The mud nest is attached to a flat surface in a series of parallel mud tubes of varying length; some constructed like a pipe organ with several tubes in a row. Others may construct a ball-like structure about the size of a lemon. The nest may be a single cell or several cells placed side by side.
Mud daubers may become a nuisance when they construct nests of mud, especially on porches, decks, sheds, eaves, attics, ceilings, walls and under roof overhangs around homes and other structures. They are considered nuisance pests since the nest is not defended and stings are rare. In spite of their appearance, these solitary wasps are not aggressive and controls are rarely needed.
Mud daubers are often seen at the edge of mud puddles collecting mud to construct their nests. The nest chambers are partitioned off with mud and each cell is provisioned with several paralyzed spiders implanted with an egg. After the eggs hatch, the larvae feed on captured spiders, with larvae maturing in about three weeks. The larvae spins a cocoon and over-winters in it.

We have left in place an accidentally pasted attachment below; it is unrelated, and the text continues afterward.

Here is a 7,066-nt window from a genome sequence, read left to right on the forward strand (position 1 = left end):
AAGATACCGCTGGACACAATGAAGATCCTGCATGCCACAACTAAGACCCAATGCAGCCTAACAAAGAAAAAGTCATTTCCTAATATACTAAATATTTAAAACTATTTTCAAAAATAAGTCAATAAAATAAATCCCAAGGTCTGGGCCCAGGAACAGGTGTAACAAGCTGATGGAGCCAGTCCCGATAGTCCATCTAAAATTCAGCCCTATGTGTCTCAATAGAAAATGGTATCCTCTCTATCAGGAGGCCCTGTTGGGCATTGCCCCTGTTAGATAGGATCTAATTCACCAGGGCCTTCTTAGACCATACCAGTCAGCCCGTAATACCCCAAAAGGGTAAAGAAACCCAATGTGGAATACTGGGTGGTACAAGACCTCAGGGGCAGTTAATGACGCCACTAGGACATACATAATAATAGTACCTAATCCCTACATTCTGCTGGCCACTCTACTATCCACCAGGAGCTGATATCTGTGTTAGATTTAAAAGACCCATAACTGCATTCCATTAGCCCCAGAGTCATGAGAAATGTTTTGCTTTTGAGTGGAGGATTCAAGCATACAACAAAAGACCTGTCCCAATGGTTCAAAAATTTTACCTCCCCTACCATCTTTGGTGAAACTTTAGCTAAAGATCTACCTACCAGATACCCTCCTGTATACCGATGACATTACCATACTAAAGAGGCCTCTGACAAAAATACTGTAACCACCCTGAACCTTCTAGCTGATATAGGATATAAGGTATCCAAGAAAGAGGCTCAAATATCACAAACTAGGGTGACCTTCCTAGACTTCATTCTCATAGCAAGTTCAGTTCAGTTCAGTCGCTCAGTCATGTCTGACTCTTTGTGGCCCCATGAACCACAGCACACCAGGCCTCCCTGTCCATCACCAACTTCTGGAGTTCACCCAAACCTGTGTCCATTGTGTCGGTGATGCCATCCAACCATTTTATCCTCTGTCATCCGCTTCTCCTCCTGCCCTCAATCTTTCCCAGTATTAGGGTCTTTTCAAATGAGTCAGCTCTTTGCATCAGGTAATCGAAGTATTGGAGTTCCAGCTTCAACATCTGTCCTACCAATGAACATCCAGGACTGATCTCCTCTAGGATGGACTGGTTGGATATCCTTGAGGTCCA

The female mud dauber paralyzes spiders, pack them into the cell with her head until the nest is full. She lays one egg and seals the cell. The larvae are pale yellowish about 3/4 inch long when fully grown. Pupation occurs within a cocoon inside the cell. There are two broods with hibernation in the cocoon. Host foods are mostly black widow spiders.
Solitary wasps (mud daubers) are very different than the social wasps (hornets, yellowjackets and paper wasps). There is no worker caste and the queens must care for their own young. Mud dauber wasp queens use their sting to paralyze their prey rather than to defend their nests. These wasps are non-aggressive and rarely sting unless touched or caught in clothing.